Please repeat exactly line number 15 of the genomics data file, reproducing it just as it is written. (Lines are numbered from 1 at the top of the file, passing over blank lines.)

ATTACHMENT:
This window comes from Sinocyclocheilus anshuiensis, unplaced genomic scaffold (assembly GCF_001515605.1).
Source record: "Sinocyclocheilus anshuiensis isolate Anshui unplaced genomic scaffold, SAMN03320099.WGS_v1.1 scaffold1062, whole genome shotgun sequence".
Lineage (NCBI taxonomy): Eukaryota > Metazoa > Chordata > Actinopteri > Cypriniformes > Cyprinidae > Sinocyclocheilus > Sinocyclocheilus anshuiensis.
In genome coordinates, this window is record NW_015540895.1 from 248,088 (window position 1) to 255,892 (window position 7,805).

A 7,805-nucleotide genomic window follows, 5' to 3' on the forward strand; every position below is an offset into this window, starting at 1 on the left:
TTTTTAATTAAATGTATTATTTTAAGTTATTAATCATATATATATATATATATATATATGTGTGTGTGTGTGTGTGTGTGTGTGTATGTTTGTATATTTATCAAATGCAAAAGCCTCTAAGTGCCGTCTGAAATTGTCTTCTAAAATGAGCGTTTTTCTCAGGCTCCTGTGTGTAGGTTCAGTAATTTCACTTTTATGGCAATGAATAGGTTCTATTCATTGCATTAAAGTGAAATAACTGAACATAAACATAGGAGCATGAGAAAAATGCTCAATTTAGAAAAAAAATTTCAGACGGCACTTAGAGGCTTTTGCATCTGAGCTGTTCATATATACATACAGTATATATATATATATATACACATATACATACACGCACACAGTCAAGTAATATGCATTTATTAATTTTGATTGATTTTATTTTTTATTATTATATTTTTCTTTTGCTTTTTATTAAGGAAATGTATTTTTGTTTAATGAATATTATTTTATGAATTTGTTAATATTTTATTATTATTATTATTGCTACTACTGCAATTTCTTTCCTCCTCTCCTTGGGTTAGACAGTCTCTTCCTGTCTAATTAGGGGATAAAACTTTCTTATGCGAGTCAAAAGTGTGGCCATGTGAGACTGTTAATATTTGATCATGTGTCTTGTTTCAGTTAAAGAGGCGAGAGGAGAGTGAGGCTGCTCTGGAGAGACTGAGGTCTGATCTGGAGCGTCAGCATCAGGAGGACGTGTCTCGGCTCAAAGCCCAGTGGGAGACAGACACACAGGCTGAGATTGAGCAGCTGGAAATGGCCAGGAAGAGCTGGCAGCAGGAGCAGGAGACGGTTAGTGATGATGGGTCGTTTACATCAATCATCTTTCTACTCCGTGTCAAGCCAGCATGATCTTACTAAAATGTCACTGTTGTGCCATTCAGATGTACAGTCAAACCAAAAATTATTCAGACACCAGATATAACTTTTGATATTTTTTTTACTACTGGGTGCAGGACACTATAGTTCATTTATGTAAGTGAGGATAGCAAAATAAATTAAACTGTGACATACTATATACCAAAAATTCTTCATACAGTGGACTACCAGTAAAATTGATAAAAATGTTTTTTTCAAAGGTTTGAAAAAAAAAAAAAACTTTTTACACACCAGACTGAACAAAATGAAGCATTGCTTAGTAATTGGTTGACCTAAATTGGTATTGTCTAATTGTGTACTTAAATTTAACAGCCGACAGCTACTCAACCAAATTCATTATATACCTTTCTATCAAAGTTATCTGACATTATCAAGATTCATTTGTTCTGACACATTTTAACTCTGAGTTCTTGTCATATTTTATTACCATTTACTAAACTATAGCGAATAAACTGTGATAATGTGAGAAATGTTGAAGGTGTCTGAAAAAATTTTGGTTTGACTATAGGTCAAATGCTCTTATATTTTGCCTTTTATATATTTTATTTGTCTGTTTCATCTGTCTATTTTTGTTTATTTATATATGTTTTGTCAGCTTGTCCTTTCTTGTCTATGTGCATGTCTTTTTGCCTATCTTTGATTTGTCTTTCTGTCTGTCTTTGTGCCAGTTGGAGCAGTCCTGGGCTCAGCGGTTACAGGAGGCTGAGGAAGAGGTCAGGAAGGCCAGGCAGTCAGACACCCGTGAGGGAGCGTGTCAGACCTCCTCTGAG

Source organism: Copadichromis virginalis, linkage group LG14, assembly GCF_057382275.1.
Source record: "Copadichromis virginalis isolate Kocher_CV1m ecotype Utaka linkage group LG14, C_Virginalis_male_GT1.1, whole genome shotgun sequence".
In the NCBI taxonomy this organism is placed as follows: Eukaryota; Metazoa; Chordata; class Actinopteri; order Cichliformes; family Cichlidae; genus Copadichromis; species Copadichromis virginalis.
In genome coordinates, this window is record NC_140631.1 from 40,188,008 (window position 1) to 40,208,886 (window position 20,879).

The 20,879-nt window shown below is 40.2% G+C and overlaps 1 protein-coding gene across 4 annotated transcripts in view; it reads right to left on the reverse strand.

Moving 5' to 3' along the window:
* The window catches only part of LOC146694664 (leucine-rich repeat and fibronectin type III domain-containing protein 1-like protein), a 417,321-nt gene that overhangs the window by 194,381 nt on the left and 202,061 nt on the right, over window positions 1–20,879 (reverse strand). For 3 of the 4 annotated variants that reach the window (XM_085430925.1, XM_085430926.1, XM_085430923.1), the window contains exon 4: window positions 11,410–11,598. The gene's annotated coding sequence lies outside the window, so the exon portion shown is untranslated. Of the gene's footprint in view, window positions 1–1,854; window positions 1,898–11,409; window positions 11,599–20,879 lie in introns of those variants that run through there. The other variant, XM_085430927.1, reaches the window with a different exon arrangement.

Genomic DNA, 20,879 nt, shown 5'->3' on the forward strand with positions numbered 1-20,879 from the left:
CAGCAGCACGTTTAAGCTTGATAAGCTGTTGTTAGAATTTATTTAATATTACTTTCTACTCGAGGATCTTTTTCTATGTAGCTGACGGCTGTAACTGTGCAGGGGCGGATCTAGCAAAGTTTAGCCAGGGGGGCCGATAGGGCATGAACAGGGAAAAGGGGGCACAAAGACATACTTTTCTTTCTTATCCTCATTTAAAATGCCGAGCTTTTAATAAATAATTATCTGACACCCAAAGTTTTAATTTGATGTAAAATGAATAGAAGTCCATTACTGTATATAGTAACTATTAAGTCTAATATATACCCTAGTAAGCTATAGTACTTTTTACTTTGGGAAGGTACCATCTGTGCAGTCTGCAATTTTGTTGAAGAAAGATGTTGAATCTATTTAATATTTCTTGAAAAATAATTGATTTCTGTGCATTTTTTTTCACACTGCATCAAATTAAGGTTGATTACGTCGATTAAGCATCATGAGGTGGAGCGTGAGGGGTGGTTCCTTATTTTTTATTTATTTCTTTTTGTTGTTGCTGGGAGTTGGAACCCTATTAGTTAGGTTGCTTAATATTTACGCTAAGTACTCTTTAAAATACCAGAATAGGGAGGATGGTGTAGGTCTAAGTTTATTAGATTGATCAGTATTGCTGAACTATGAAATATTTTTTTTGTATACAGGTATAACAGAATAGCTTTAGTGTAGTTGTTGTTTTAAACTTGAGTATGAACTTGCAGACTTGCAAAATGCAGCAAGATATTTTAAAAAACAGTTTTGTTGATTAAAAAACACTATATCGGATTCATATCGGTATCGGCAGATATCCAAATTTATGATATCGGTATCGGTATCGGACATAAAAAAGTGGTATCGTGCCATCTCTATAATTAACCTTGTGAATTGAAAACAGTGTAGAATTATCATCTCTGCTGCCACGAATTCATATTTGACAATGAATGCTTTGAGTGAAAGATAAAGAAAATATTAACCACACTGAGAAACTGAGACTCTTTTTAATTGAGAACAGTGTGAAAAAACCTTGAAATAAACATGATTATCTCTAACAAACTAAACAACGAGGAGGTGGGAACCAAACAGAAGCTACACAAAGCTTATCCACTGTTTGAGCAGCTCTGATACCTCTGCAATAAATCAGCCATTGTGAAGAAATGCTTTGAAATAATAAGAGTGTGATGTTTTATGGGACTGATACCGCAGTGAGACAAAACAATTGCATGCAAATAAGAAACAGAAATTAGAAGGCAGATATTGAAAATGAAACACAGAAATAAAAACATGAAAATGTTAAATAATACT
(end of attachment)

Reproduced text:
CAGCAGCACGTTTAAGCTTGATAAGCTGTTGTTAGAATTTATTTAATATTACTTTCTACTCGAGGATCTTTTTCTATGTAGCTGACGGCTGTAACTGTGCAGGGGCGGATCTAGCAAAGTTTAGCCAGGGGGGCCGATAGGGCATGAACAGGGAAAAGGGGGCACAAAGACATACTTTTCTTTCTTATCCTCATTTAAAATGCCGAGCTTTTAATAAATAATTATCTGACACCCAAAGTTTTAATTTGATGTAAAATGAATAGAAGTCCATTACTGTATATAGTAACTATTAAGTCTAATATATACCCTAGTAAGCTATAGTACTTTTTACTTTGGGAAGGTACCATCTGTGCAGTCTGCAATTTTGTTGAAGAAAGATGTTGAATCTATTTAATATTTCTTGAAAAATAATTGATTTCTGTGCATTTTTTTTCACACTGCATCAAATTAAGGTTGATTACGTCGATTAAGCATCATGAGGTGGAGCGTGAGGGGTGGTTCCTTATTTTTTATTTATTTCTTTTTGTTGTTGCTGGGAGTTGGAACCCTATTAGTTAGGTTGCTTAATATTTACGCTAAGTACTCTTTAAAATACCAGAATAGGGAGGATGGTGTAGGTCTAAGTTTATTAGATTGATCAGTATTGCTGAACTATGAAATATTTTTTTTGTATACAGGTATAACAGAATAGCTTTAGTGTAGTTGTTGTTTTAAACTTGAGTATGAACTTGCAGACTTGCAAAATGCAGCAAGATATTTTAAAAAACAGTTTTGTTGATTAAAAAACACTATATCGGATTCATATCGGTATCGGCAGATATCCAAATTTATGATATCGGTATCGGTATCGGACATAAAAAAGTGGTATCGTGCCATCTCTATAATTAACCTTGTGAATTGAAAACAGTGTAGAATTATCATCTCTGCTGCCACGAATTCATATTTGACAATGAATGCTTTGAGTGAAAGATAAAGAAAATATTAACCACACTGAGAAACTGAGACTCTTTTTAATTGAGAACAGTGTGAAAAAACCTTGAAATAAACATGATTATCTCTAACAAACTAAACAACGAGGAGGTGGGAACCAAACAGAAGCTACACAAAGCTTATCCACTGTTTGAGCAGCTCTGATACCTCTGCAATAAATCAGCCATTGTGAAGAAATGCTTTGAAATAATAAGAGTGTGATGTTTTATGGGACTGATACCGCAGTGAGACAAAACAATTGCATGCAAATAAGAAACAGAAATTAGAAGGCAGATATTGAAAATGAAACACAGAAATAAAAACATGAAAATGTTAAATAATACT